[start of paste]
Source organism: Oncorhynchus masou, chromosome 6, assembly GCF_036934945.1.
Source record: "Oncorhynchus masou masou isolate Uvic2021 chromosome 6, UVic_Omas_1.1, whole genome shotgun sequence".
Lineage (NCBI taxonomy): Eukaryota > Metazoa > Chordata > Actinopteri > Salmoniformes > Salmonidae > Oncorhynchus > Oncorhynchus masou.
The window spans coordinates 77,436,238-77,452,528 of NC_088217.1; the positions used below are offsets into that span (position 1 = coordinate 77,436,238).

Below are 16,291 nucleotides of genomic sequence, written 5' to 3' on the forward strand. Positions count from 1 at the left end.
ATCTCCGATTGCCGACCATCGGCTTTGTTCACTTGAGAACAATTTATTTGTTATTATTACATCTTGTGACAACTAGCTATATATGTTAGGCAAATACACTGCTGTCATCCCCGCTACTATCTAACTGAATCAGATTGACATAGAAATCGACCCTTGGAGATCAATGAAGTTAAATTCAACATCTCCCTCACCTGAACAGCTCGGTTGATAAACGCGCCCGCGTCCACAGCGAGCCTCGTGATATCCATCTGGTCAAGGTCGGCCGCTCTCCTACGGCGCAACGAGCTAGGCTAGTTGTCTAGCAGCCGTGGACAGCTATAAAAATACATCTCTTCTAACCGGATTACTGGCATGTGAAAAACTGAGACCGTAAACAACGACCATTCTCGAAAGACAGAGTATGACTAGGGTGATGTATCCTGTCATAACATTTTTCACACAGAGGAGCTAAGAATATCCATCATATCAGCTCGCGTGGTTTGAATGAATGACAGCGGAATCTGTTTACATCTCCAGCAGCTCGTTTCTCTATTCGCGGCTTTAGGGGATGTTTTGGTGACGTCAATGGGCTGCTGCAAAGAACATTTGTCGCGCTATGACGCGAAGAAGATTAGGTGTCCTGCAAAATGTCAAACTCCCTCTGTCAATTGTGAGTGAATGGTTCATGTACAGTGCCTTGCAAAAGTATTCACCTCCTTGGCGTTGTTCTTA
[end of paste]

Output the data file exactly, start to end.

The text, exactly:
Source organism: Oncorhynchus masou, chromosome 6, assembly GCF_036934945.1.
Source record: "Oncorhynchus masou masou isolate Uvic2021 chromosome 6, UVic_Omas_1.1, whole genome shotgun sequence".
Lineage (NCBI taxonomy): Eukaryota > Metazoa > Chordata > Actinopteri > Salmoniformes > Salmonidae > Oncorhynchus > Oncorhynchus masou.
The window spans coordinates 77,436,238-77,452,528 of NC_088217.1; the positions used below are offsets into that span (position 1 = coordinate 77,436,238).

Below are 16,291 nucleotides of genomic sequence, written 5' to 3' on the forward strand. Positions count from 1 at the left end.
ATCTCCGATTGCCGACCATCGGCTTTGTTCACTTGAGAACAATTTATTTGTTATTATTACATCTTGTGACAACTAGCTATATATGTTAGGCAAATACACTGCTGTCATCCCCGCTACTATCTAACTGAATCAGATTGACATAGAAATCGACCCTTGGAGATCAATGAAGTTAAATTCAACATCTCCCTCACCTGAACAGCTCGGTTGATAAACGCGCCCGCGTCCACAGCGAGCCTCGTGATATCCATCTGGTCAAGGTCGGCCGCTCTCCTACGGCGCAACGAGCTAGGCTAGTTGTCTAGCAGCCGTGGACAGCTATAAAAATACATCTCTTCTAACCGGATTACTGGCATGTGAAAAACTGAGACCGTAAACAACGACCATTCTCGAAAGACAGAGTATGACTAGGGTGATGTATCCTGTCATAACATTTTTCACACAGAGGAGCTAAGAATATCCATCATATCAGCTCGCGTGGTTTGAATGAATGACAGCGGAATCTGTTTACATCTCCAGCAGCTCGTTTCTCTATTCGCGGCTTTAGGGGATGTTTTGGTGACGTCAATGGGCTGCTGCAAAGAACATTTGTCGCGCTATGACGCGAAGAAGATTAGGTGTCCTGCAAAATGTCAAACTCCCTCTGTCAATTGTGAGTGAATGGTTCATGTACAGTGCCTTGCAAAAGTATTCACCTCCTTGGCGTTGTTCTTA